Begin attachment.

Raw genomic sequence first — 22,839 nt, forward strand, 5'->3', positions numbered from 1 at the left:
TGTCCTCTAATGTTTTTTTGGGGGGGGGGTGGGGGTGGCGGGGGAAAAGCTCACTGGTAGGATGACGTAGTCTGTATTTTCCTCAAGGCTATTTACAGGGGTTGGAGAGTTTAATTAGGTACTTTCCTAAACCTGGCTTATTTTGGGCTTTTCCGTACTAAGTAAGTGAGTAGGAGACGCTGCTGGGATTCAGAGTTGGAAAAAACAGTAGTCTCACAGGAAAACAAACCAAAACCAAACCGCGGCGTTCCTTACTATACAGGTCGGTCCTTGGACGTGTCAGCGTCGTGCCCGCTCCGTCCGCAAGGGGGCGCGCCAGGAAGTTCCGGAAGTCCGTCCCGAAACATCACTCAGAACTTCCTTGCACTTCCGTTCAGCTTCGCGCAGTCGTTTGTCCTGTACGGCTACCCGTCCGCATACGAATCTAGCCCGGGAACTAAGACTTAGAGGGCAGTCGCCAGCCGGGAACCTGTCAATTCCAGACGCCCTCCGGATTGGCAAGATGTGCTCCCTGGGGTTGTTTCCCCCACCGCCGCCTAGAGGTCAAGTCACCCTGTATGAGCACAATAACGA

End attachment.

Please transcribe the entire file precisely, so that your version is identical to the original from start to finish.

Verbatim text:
Raw genomic sequence first — 22,839 nt, forward strand, 5'->3', positions numbered from 1 at the left:
TGTCCTCTAATGTTTTTTTGGGGGGGGGGTGGGGGTGGCGGGGGAAAAGCTCACTGGTAGGATGACGTAGTCTGTATTTTCCTCAAGGCTATTTACAGGGGTTGGAGAGTTTAATTAGGTACTTTCCTAAACCTGGCTTATTTTGGGCTTTTCCGTACTAAGTAAGTGAGTAGGAGACGCTGCTGGGATTCAGAGTTGGAAAAAACAGTAGTCTCACAGGAAAACAAACCAAAACCAAACCGCGGCGTTCCTTACTATACAGGTCGGTCCTTGGACGTGTCAGCGTCGTGCCCGCTCCGTCCGCAAGGGGGCGCGCCAGGAAGTTCCGGAAGTCCGTCCCGAAACATCACTCAGAACTTCCTTGCACTTCCGTTCAGCTTCGCGCAGTCGTTTGTCCTGTACGGCTACCCGTCCGCATACGAATCTAGCCCGGGAACTAAGACTTAGAGGGCAGTCGCCAGCCGGGAACCTGTCAATTCCAGACGCCCTCCGGATTGGCAAGATGTGCTCCCTGGGGTTGTTTCCCCCACCGCCGCCTAGAGGTCAAGTCACCCTGTATGAGCACAATAACGA